Torre has always been a bit of a mixed bag really. He was never a great tactician, but he earned a reputation for being a great “manager of people.” As usual, I think most of that is probably bogus. It’s easy to have your players liking you and everyone else on the team when you’re winning, and the Yankees won a lot in Torre’s first six seasons. After the 2001 World Series a lot of that luster came off, and especially once A-Rod was brought in, Torre’s mythical skills at managing a clubhouse seemed to disappear faster than Javier Vazquez‘s fastball, and any fair reading of the situation has to conclude that Torre and his overt preference for the remaining dynasty era players and open dislike of A-Rod played more than a small part in that.… Click here to read the rest

Why I (still) don’t think it makes sense to trade Jesus Montero

Buster Olney had an insider only piece about rival evaluators “taking note” of Jesus Montero’s offensive downturn in 2011. He mentions that some think the Yankees “could push Montero this season ‘in an effort to recoup some value.'” (MLBTR)

I’ve said many times before that I don’t think trading Montero would be prudent for the Yankees unless they were getting absolute top of the line talent back for him. I still believe that and always will believe that. Right now, it is still not a good time to trade Jesus Montero.

When I discuss trades, I like to discuss actual value and perceived value. It’s hard for us to get a feel for the former, since we’re not talent evaluators, we’re not real GMs, etc. But we can pretty easily identify perceived value most of the time. With Montero, there’s a bit of a reversal. We more or less know his actual value. He’s a guy who probably won’t stick at catcher but could probably fake the position for a little bit while absolutely mashing.… Click here to read the rest

Pondering Wandy Rodriguez and Hiroki Kuroda

A few days ago commenter Stunna asked me to comment on the idea of the Yankees trading for either Wandy Rodriguez or Hiroki Kuroda, who — given that neither player’s team is playoff-bound as well as the fact that both teams have ownership issues — have probably been two of the most bandied about names attached to the Bombers as potential trade targets.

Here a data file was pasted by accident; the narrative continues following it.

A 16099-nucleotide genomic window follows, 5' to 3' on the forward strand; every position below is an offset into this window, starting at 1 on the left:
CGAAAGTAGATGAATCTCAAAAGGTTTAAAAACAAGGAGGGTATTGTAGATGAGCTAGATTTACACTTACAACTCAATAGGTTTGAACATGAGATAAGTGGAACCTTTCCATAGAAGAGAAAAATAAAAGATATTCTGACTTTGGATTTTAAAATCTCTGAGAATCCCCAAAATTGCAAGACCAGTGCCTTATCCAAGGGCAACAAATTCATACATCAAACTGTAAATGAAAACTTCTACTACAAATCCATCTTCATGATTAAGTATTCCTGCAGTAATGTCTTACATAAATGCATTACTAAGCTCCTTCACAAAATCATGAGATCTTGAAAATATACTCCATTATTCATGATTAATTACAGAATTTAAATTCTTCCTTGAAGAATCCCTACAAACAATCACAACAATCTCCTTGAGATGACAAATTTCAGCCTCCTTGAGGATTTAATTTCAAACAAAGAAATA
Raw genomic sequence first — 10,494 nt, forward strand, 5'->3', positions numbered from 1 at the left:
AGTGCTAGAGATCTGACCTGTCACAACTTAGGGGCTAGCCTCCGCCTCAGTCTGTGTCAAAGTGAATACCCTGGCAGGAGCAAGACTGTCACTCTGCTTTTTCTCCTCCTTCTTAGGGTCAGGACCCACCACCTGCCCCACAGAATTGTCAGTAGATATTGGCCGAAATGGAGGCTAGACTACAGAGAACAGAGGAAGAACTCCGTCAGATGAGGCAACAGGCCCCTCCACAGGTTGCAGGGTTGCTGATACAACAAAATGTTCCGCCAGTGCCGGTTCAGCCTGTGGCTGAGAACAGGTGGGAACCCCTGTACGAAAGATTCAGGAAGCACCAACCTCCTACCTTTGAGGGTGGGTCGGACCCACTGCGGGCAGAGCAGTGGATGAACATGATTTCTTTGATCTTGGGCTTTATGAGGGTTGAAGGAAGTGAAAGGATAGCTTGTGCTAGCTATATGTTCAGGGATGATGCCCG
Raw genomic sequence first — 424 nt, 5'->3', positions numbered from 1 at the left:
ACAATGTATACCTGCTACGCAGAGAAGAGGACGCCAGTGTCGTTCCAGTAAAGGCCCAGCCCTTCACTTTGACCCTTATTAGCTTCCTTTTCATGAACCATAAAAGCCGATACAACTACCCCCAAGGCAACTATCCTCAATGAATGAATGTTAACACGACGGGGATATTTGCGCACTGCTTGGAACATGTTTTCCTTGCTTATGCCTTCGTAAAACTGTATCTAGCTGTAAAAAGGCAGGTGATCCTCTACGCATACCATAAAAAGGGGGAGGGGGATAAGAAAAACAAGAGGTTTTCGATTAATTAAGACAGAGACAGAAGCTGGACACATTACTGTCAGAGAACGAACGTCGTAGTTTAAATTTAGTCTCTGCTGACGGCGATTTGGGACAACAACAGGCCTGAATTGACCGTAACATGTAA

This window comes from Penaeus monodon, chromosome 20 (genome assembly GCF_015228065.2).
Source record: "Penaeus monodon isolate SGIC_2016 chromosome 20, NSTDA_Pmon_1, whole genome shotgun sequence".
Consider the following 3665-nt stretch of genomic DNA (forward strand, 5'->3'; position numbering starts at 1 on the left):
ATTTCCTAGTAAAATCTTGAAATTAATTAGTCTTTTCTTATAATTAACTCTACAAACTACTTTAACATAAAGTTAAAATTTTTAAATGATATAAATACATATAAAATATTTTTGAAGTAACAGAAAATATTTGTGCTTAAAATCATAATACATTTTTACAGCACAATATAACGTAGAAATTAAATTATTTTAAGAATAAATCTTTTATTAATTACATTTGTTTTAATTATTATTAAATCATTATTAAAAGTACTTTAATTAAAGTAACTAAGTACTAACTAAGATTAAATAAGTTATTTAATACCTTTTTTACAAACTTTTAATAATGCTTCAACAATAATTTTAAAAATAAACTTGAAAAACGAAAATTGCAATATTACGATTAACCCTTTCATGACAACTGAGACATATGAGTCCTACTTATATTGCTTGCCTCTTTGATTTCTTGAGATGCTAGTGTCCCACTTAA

As you’d expect, both TYA and River Ave. Blues have already explored the idea of Kuroda, and RAB looked at Wandy last winter before the Astros extended him, so be sure to check those pieces out as well.

Wandy Rodriguez
Since his 2008 breakout season (3.54 ERA/3.62 FIP/3.70 xFIP, 8.58 K/9, 2.88 BB/9), Wandy’s been one of the top 20 starters in the National League, with a cumulative fWAR that ranks him 13th in the league between 2008 and 2010. This season he’s only 41st in fWAR, but that’s primarily due to the fact that he missed a couple of weeks with a small elbow issue.… Click here to read the rest

Game 76: Rockies 4, Yankees 6

The Yankees bats woke up in the bottom of the fifth, however. Robinson Cano got the Bombers started with a single, the first New York hit of the game. Nick Swisher then drove a two-run homer into the stands in right, plating the Yankees’ first runs. Jorge Posada followed with his own bomb, tying the game at 3-3, and continuing to distance himself from his early season slump.

Wigginton drove out his second homer of the game in the top of the sixth, as Colorado retook their lead, but the Yankees got the run back in the bottom of the inning. Brett Gardner laid down a well-placed drag bunt to second, to start the Yankees.  He stole second and Curtis Granderson worked a walk. Mark Teixeira grounded the ball back to the pitcher, who threw out Granderson at second, putting runners on the corners with one out.  A single from Alex Rodriguez, and the game was tied again, at 4-4.… Click here to read the rest